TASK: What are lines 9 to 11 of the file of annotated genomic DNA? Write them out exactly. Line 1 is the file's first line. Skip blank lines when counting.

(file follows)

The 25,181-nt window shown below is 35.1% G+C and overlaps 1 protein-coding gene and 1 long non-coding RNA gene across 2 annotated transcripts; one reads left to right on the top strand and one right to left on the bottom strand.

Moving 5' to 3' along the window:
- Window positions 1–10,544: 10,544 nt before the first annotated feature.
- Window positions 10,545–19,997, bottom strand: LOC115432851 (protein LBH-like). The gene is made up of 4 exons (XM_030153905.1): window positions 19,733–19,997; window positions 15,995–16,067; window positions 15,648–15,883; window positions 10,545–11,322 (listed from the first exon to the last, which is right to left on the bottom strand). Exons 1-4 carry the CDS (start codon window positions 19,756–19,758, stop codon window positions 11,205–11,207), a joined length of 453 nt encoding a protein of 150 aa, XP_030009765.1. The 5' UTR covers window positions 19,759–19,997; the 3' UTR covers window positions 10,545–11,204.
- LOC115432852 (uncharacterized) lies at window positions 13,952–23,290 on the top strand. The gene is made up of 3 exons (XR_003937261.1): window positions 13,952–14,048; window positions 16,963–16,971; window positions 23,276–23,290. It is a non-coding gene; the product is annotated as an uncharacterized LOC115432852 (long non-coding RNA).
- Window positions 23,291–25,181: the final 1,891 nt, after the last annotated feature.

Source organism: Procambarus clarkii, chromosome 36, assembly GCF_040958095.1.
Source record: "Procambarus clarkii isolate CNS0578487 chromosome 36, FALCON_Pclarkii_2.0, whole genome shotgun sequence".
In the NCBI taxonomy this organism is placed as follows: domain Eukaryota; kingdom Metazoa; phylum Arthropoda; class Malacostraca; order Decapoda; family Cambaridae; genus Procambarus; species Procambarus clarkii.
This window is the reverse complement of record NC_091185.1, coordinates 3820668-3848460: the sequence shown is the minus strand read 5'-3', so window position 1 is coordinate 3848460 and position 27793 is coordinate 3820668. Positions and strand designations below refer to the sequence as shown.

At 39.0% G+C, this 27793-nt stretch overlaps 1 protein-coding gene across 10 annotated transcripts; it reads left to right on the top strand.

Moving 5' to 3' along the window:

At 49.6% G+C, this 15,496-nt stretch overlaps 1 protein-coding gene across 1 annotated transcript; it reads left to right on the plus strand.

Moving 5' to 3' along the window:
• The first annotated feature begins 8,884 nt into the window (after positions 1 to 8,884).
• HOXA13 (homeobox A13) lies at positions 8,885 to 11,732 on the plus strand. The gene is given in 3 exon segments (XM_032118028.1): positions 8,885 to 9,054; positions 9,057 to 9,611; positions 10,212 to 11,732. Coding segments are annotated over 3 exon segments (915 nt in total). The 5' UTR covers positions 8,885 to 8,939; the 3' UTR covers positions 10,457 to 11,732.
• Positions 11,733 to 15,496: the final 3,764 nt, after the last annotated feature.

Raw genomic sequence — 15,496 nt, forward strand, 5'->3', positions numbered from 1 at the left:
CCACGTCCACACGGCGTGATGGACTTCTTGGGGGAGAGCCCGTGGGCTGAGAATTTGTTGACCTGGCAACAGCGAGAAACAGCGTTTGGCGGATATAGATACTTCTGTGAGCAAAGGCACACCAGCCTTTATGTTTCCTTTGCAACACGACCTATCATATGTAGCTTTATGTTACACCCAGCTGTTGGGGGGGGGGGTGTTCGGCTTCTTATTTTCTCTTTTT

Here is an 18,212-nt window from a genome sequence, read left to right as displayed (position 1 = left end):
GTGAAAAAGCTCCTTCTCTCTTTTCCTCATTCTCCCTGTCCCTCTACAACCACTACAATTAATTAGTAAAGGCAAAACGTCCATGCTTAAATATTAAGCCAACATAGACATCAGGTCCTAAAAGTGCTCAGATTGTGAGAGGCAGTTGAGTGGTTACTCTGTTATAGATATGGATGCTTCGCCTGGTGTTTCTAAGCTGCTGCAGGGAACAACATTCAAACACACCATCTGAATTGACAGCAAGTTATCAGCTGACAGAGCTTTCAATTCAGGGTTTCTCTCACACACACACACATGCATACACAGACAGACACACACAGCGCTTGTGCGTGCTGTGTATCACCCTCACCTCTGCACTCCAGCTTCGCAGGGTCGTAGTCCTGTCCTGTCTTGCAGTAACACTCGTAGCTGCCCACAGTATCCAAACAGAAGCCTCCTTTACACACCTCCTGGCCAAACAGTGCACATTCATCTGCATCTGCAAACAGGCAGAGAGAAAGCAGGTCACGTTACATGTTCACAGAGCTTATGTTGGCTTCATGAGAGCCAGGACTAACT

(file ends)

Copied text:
In the NCBI taxonomy this organism is placed as follows: domain Eukaryota; kingdom Metazoa; phylum Arthropoda; class Malacostraca; order Decapoda; family Cambaridae; genus Procambarus; species Procambarus clarkii.
This window is the reverse complement of record NC_091185.1, coordinates 3820668-3848460: the sequence shown is the minus strand read 5'-3', so window position 1 is coordinate 3848460 and position 27793 is coordinate 3820668. Positions and strand designations below refer to the sequence as shown.

At 39.0% G+C, this 27793-nt stretch overlaps 1 protein-coding gene across 10 annotated transcripts; it reads left to right on the top strand.